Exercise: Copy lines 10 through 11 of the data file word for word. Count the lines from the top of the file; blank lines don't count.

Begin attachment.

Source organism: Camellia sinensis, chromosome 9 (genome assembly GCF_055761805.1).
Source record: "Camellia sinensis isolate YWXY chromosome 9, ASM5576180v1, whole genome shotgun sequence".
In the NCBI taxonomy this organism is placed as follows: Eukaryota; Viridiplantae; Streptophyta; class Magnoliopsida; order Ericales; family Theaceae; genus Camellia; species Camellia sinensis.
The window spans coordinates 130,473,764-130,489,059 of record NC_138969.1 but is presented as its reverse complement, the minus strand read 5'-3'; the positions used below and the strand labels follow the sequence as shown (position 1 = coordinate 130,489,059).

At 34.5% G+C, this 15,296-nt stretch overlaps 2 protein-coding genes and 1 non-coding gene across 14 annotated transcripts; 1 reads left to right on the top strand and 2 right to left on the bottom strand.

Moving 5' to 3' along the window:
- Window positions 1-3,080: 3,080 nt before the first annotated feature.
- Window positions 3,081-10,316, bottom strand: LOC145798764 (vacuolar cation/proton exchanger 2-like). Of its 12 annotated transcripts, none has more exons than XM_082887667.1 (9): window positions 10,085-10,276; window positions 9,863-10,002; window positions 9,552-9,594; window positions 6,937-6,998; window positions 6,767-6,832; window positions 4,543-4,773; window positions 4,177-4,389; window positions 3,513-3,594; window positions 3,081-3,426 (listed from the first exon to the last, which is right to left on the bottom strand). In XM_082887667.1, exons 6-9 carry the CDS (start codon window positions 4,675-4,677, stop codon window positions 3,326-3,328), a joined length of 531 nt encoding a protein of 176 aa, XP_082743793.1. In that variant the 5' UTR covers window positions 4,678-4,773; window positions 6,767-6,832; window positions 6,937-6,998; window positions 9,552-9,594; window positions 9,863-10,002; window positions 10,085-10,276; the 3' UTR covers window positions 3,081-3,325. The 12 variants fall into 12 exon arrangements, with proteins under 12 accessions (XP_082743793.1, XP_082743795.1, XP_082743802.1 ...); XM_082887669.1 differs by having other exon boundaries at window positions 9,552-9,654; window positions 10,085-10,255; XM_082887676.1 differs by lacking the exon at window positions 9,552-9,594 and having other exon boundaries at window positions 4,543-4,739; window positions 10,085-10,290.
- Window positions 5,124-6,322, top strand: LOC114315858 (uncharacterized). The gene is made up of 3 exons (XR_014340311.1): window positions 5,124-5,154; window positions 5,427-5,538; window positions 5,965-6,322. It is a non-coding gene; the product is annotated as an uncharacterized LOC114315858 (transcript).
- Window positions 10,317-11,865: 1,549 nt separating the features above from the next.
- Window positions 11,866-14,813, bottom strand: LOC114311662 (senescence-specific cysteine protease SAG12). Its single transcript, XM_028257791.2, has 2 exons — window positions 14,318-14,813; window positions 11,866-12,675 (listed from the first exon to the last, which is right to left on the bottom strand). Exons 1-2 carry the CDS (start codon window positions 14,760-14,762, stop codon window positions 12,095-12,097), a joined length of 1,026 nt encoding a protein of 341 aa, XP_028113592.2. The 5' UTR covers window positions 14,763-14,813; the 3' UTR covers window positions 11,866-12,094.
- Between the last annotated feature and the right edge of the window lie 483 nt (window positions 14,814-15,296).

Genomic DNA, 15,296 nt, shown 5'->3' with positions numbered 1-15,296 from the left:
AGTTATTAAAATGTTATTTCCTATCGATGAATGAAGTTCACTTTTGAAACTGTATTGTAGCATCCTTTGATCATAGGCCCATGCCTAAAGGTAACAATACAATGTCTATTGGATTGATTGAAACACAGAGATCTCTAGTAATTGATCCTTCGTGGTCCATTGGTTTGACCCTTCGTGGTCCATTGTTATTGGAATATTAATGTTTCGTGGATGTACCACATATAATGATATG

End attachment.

- Window positions 10,317-11,865: 1,549 nt separating the features above from the next.
- Window positions 11,866-14,813, bottom strand: LOC114311662 (senescence-specific cysteine protease SAG12). Its single transcript, XM_028257791.2, has 2 exons — window positions 14,318-14,813; window positions 11,866-12,675 (listed from the first exon to the last, which is right to left on the bottom strand). Exons 1-2 carry the CDS (start codon window positions 14,760-14,762, stop codon window positions 12,095-12,097), a joined length of 1,026 nt encoding a protein of 341 aa, XP_028113592.2. The 5' UTR covers window positions 14,763-14,813; the 3' UTR covers window positions 11,866-12,094.